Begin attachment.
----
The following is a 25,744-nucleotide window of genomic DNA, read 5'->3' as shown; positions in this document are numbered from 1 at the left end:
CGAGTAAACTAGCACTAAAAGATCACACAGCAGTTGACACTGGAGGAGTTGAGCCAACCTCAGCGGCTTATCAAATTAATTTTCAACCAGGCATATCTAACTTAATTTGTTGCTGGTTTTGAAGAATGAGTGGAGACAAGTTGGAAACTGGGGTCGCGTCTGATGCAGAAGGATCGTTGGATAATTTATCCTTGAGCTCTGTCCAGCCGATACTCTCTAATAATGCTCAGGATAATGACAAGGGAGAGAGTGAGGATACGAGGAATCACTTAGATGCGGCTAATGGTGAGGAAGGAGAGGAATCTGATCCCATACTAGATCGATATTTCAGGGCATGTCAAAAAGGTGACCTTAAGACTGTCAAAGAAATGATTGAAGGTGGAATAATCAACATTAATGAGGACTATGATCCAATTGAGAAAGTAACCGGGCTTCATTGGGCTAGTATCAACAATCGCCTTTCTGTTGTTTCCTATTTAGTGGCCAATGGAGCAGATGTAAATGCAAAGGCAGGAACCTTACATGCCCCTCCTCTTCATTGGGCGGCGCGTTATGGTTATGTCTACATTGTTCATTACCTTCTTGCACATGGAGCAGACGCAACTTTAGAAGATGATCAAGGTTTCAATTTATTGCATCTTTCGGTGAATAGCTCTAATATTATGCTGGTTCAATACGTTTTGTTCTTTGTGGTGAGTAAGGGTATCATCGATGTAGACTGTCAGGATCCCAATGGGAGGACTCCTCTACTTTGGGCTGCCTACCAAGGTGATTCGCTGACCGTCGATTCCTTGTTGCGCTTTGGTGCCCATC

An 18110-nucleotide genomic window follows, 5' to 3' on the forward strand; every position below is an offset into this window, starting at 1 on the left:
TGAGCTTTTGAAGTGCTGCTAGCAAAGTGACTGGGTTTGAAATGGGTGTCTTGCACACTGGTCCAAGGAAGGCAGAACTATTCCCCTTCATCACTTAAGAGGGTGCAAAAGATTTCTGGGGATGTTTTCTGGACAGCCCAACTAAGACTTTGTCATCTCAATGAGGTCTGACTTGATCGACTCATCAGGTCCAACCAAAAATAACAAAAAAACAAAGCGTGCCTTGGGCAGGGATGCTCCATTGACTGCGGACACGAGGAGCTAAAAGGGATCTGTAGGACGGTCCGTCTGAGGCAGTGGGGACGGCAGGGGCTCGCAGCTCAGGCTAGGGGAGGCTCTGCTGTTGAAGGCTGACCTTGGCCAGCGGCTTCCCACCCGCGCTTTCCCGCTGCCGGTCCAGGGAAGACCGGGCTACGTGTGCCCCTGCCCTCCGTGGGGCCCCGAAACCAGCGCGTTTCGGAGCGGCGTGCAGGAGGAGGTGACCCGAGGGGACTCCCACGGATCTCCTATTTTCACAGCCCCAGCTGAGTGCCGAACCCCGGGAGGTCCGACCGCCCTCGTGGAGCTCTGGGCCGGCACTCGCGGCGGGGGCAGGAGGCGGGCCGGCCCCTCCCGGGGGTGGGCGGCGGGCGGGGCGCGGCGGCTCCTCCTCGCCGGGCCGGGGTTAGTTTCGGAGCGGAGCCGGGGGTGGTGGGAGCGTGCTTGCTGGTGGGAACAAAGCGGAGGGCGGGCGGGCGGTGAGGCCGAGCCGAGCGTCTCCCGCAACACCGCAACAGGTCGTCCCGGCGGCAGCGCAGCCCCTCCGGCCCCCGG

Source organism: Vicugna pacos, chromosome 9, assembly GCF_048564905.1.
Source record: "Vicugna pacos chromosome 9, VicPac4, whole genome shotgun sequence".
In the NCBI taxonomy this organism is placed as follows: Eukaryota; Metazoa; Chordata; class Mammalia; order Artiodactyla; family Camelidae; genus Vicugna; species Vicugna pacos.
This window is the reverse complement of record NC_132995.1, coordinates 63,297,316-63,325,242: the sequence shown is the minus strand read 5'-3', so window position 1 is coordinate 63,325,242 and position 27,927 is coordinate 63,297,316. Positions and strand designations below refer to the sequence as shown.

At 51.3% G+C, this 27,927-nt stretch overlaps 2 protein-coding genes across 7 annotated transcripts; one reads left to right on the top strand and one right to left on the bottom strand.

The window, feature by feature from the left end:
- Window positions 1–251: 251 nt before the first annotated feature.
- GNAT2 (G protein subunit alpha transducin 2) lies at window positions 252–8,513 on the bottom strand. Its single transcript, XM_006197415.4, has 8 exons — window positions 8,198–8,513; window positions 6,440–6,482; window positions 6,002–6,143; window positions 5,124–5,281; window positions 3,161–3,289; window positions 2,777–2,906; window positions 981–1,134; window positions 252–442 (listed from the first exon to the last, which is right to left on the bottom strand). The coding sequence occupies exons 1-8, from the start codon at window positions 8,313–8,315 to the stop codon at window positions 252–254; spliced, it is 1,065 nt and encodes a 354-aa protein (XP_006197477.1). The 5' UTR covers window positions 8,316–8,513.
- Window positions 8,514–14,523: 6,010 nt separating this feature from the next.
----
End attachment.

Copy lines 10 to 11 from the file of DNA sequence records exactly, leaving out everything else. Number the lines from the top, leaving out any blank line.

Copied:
The window, feature by feature from the left end:
- Window positions 1–251: 251 nt before the first annotated feature.